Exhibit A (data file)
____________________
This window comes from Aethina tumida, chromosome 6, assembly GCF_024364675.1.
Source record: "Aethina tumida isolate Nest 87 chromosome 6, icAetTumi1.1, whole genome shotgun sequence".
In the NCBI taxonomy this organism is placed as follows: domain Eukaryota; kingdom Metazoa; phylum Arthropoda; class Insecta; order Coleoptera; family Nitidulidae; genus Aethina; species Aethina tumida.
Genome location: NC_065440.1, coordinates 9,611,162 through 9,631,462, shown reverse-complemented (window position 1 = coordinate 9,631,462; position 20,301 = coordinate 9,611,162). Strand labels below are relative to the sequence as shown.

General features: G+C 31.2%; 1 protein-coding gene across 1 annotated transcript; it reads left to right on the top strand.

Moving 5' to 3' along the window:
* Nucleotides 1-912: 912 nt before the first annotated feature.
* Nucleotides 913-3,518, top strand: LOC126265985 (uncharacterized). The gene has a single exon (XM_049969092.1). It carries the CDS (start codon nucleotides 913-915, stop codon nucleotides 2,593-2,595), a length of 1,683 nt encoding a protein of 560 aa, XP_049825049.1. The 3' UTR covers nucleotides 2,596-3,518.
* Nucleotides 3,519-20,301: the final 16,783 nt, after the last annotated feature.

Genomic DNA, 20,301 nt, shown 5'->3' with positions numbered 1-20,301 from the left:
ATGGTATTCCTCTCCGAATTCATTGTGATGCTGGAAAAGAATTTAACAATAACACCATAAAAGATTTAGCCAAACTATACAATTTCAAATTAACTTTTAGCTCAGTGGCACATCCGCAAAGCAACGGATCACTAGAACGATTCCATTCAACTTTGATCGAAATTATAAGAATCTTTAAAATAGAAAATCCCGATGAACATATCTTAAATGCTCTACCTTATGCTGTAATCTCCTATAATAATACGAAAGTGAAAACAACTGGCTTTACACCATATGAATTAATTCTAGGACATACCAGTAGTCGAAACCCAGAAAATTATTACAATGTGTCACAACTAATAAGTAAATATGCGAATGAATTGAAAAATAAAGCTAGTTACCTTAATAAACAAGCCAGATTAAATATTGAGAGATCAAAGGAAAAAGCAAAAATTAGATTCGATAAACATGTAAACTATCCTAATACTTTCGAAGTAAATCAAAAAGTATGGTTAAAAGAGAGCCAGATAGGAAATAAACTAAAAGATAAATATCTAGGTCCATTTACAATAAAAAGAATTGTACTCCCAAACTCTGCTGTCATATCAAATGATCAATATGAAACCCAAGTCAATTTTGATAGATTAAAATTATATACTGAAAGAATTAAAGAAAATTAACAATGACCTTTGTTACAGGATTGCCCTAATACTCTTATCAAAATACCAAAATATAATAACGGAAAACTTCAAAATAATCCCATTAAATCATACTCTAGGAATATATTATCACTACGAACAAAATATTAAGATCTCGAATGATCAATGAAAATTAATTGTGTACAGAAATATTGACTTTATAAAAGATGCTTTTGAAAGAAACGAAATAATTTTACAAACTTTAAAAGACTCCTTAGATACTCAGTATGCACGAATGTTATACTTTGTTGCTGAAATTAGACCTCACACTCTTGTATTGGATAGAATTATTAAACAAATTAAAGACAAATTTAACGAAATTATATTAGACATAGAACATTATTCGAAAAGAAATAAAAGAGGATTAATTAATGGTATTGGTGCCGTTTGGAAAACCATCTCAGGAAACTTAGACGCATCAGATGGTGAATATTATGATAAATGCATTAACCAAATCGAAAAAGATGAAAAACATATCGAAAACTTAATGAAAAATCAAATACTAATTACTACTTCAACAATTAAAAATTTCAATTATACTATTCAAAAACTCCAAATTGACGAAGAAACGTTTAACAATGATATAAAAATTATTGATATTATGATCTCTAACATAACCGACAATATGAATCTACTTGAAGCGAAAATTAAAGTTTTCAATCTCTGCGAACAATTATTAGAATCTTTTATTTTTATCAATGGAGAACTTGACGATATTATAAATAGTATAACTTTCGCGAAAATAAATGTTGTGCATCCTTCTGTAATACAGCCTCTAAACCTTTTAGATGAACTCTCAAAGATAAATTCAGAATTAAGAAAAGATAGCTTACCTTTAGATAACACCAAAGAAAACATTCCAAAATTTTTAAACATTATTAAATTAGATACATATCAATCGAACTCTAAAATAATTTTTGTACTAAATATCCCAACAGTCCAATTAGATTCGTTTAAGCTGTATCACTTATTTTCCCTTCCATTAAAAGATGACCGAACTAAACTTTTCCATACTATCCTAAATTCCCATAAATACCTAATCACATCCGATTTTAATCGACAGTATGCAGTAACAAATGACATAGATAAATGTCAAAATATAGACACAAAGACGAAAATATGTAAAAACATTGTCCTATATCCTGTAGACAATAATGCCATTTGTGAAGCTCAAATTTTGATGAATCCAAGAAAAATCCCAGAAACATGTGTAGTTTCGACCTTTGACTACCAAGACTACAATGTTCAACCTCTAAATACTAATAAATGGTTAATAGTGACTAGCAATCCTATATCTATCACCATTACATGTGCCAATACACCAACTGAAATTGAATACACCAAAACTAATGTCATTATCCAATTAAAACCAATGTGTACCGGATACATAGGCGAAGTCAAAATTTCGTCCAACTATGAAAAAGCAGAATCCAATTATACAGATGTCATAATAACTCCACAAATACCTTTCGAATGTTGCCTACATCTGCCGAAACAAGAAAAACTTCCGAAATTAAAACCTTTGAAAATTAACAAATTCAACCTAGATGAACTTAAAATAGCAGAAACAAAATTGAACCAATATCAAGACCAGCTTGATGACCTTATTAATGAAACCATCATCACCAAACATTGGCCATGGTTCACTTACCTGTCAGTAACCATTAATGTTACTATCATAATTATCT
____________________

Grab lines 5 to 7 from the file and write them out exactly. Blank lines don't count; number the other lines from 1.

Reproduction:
General features: G+C 31.2%; 1 protein-coding gene across 1 annotated transcript; it reads left to right on the top strand.

Moving 5' to 3' along the window:
* Nucleotides 1-912: 912 nt before the first annotated feature.